Hummingbirds Don’t (Really) Hum

I thought I’d like some songbirds to call my own. Now that I have a patio, I thought I could hang their cage outside, under the shady eave, and they could sing for me.

I thought I’d get a beautiful birdcage, one of the many handmade, hand-painted cages available here at San Miguel de Allende’s famous artisanal mercado:

And I’d buy little songbirds at the Tuesday tianguis (large, open-air market), if and when such birds were available for sale:

But then…

I thought better of it. The old sense of empathy kicked in. Caged? Owned? Who wants that? Certainly not I. So why should I inflict such torture on any other creature?

Instead, then, I decided to buy a feeder to hang out on my patio – a lovely, blue glass hummingbird feeder – at a local specialty shop called Camino Silvestre (literally: “wild journey”):

“I live in a penthouse apartment,” I jokingly told the shopkeeper. “Will the hummingbirds fly that high?”

“They will go wherever the nectar is,” she assured me.

The nectar she referred to (for those who are new at feeding hummingbirds) is a homemade sugar solution (4:1 ratio – water to sugar). And, sure enough, she was right. No sooner had I hung the nectar-filled feeder on my “penthouse” patio than I had thirsty little visitors, darting and whizzing around (and hard to photograph, I soon found, at close range):

I sit quietly on my small patio, stock-still, pretending I’m just another potted geranium, and I observe my winged little visitors zooming in and out. The vocal sounds they make, I’ve discovered, are not hums – they’re more like chirps, chatters, squeaks and squeals (especially when they’re fighting over access to the feeder). The humming sound they’re named for is not, it turns out, an expression of their feelings, it’s a result of their aerodynamics: It’s the sound their wings make, flapping at an eye-blurring rate of between sixty and two hundred times per second.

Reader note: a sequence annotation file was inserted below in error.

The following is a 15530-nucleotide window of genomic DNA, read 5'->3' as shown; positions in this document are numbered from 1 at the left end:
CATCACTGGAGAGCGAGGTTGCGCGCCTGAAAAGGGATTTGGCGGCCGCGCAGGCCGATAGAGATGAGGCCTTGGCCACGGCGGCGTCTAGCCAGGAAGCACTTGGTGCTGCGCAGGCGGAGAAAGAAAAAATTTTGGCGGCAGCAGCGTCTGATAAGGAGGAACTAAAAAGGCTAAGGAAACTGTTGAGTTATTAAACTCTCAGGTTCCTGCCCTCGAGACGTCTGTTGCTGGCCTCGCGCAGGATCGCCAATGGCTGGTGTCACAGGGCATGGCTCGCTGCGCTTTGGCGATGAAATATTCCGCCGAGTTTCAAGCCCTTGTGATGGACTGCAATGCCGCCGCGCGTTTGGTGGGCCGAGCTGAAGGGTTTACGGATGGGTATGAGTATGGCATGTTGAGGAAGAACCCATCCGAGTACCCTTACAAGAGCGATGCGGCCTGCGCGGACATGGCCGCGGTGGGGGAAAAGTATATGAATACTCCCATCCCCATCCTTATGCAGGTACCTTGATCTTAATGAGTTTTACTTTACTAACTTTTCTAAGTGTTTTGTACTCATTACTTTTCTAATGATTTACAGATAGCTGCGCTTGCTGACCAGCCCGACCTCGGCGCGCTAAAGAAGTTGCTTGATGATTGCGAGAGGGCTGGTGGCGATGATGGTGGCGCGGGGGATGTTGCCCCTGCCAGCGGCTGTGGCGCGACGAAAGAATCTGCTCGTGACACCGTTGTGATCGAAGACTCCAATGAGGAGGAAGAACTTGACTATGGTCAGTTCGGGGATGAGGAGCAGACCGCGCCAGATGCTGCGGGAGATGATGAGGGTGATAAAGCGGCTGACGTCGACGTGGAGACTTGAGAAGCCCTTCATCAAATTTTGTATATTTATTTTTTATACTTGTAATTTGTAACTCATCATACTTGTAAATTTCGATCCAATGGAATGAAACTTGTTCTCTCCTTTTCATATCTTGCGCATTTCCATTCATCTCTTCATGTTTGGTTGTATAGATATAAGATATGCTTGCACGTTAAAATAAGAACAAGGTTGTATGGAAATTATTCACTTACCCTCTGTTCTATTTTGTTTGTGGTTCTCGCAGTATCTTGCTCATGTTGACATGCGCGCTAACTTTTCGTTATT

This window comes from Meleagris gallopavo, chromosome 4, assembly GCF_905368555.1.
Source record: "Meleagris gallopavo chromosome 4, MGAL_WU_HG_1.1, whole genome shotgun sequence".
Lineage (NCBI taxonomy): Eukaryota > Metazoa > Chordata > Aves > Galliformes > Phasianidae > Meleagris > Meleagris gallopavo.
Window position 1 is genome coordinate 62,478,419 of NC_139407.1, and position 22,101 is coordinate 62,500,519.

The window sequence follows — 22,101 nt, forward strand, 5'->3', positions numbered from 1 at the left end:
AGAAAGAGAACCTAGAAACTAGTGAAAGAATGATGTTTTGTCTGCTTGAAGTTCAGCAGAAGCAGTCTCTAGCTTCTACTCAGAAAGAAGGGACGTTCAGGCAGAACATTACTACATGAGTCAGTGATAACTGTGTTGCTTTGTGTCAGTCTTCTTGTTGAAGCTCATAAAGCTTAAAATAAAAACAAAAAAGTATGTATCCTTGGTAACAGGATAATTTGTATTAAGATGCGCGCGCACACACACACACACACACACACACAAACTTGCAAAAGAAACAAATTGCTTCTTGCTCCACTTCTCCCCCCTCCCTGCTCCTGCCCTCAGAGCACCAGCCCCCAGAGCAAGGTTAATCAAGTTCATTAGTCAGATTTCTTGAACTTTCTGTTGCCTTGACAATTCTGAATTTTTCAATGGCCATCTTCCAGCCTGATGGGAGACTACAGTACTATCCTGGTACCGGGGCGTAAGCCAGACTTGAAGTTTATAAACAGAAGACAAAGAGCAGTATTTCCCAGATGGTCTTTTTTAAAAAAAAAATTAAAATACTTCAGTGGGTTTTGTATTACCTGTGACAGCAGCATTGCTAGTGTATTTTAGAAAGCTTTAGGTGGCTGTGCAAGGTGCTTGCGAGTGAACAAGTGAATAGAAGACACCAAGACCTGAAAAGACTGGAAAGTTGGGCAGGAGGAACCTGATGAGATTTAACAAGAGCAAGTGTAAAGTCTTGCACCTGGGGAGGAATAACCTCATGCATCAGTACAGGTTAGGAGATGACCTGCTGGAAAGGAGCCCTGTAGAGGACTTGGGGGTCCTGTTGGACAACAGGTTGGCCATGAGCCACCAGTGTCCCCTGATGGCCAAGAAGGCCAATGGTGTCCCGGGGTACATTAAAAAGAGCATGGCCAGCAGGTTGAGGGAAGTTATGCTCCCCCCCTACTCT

They’re small, no bigger than my thumb (the smallest birds of all, I learn from research, and the only birds capable of flying backwards), with long, thin, red, needlelike beaks. The ones that visit me come in all sorts of shiny colors – greenish, bluish, reddish, grayish-brown – some with white breasts and some not. Sometimes, to my great relief, they perch on the feeder and take a deep breath before zipping away to God-knows-where:

Every story, fiction as well as non-, requires an antagonist to create and maintain tension. So here we go:

Who should arrive on this idyllic patio scene the other day but El Gato (my name for him — or is it her?), a scruffy, smelly, old, homeless cat who hangs out at this apartamento complex (where no dogs are allowed); who answers to no one and is fed (judging from the empty small bowls and saucers outside many apartment doors here) by just about everyone.

El Gato has decided – and I really can’t blame him for this – that my sweet little patio is the place to be. He has found a back way, over the brick wall, into it. When I’m out there, he cuddles beside me and purrs loudly. When I’m not there, he stretches out beside the potted plants and snoozes in peace and safety:

At first his obvious presence was off-putting to the hummingbirds. In less than a twinkling, they took one look at this potential predator and nixed the free-nectar idea. (How quickly their tiny little brains work, I marveled.) They darted off. My heart sank.

But then the birds and I seemed to make the same discovery at the same time: El Gato is either so well fed by the well meaning residents here that he’s not interested in chasing down and eating hummingbirds for lunch, or he’s so old that he’s deaf to the hummingbirds’ squeaky-chirpy sounds — or both. He pays no attention to them – doesn’t lift or turn his head, doesn’t even cock an ear — so they quickly learned to ignore him.